Washington, DC (BBN) – The top official leading an investigation into the brazen $81 million cyber heist from Bangladesh’s account at the Federal Reserve Bank of New York said the attack didn’t point to specific vulnerabilities in international payments, but that it should leave companies concerned about similar attacks.
“I think people should be horrified about the possibilities of people nameless and unidentified, beyond oceans…behind veils of anonymity, being able to…direct huge amounts of money to people to whom it doesn’t belong…that is a huge problem, and a huge threat to our financial system,” Manhattan’s top federal prosecutor, Preet Bharara said at a Wall Street Journal conference here on Tuesday.
Asked whether people should have confidence in Swift, the global bank messaging service used to carry out the theft, Mr. Bharara replied: “I don’t think there is any reason for people not to have confidence in any particular institution.”
Still, he said, speaking at the WSJ CFO Council meeting, “I do think that people need to be deeply concerned that systems can be compromised.”
Mr. Bharara’s office and the FBI in New York are investigating the suspected theft by computer hackers, who tried to steal nearly $1 billion through extensive penetration of Bangladesh Bank’s computers, dozens of orders on the official interbank fund-transfer network, and a money trail that ran through the Philippines’ murky casino business.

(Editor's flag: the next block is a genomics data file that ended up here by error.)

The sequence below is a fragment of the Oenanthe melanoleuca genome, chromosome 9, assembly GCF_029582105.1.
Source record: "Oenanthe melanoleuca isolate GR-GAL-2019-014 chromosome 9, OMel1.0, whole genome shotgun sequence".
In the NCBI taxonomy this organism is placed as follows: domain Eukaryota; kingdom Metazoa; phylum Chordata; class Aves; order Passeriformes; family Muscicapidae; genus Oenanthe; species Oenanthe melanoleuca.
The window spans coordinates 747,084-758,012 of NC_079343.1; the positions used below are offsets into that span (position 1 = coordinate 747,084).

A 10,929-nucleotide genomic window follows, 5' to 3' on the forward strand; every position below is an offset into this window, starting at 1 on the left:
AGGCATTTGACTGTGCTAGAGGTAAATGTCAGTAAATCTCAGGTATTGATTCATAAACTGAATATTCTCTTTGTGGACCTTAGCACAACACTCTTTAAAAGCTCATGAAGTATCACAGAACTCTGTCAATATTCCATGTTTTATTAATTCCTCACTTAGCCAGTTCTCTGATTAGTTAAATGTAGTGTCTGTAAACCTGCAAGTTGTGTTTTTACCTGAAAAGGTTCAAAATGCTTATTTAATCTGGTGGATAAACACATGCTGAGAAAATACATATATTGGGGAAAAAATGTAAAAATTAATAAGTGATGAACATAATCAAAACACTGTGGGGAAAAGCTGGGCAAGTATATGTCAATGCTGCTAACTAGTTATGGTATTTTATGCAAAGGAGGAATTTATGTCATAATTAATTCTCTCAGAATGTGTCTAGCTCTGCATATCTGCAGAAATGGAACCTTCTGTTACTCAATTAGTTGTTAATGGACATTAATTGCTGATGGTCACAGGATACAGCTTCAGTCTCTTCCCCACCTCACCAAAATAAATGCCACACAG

Bangladesh investigators in part blamed lapses at Swift. Several other hacking incidents at banks in Vietnam and Ecuador that stole money via Swift have raised questions about the system’s vulnerability. The Wall Street Journal previously reported U.S. investigators also suspect the Bangladesh theft was partly an inside job.
Some outside investigators have found similarities in the malware used in the Bangladesh hack and an attack by North Korea on Sony Pictures in 2014, a connection Mr. Bharara seemed to play down.
In speaking about concerns raised by the Sony attack, Mr. Bharara said that “it was attributed to North Korea, which I understand has combined the computing power of, I think, your iWatch.”
Separately in the WSJ interview, Mr. Bharara criticized an appeals court that last month overturned a marquee case stemming from the financial crisis that his office had brought against Bank of America. A jury had earlier found the bank liable for civil fraud, and a judge had ordered it pay a $1 billion penalty.
“Respectfully, we disagree with it…we think it’s wrong,” Mr. Bharara said of the appeals court decision, which he said underscored difficulties in prosecuting cases tied to the 2008 crisis.
“If you are concerned about why people haven’t been held accountable…if you really think there is a problem and there should be more accountability…people need to talk to the courts, and people need to talk to Congress,” he said.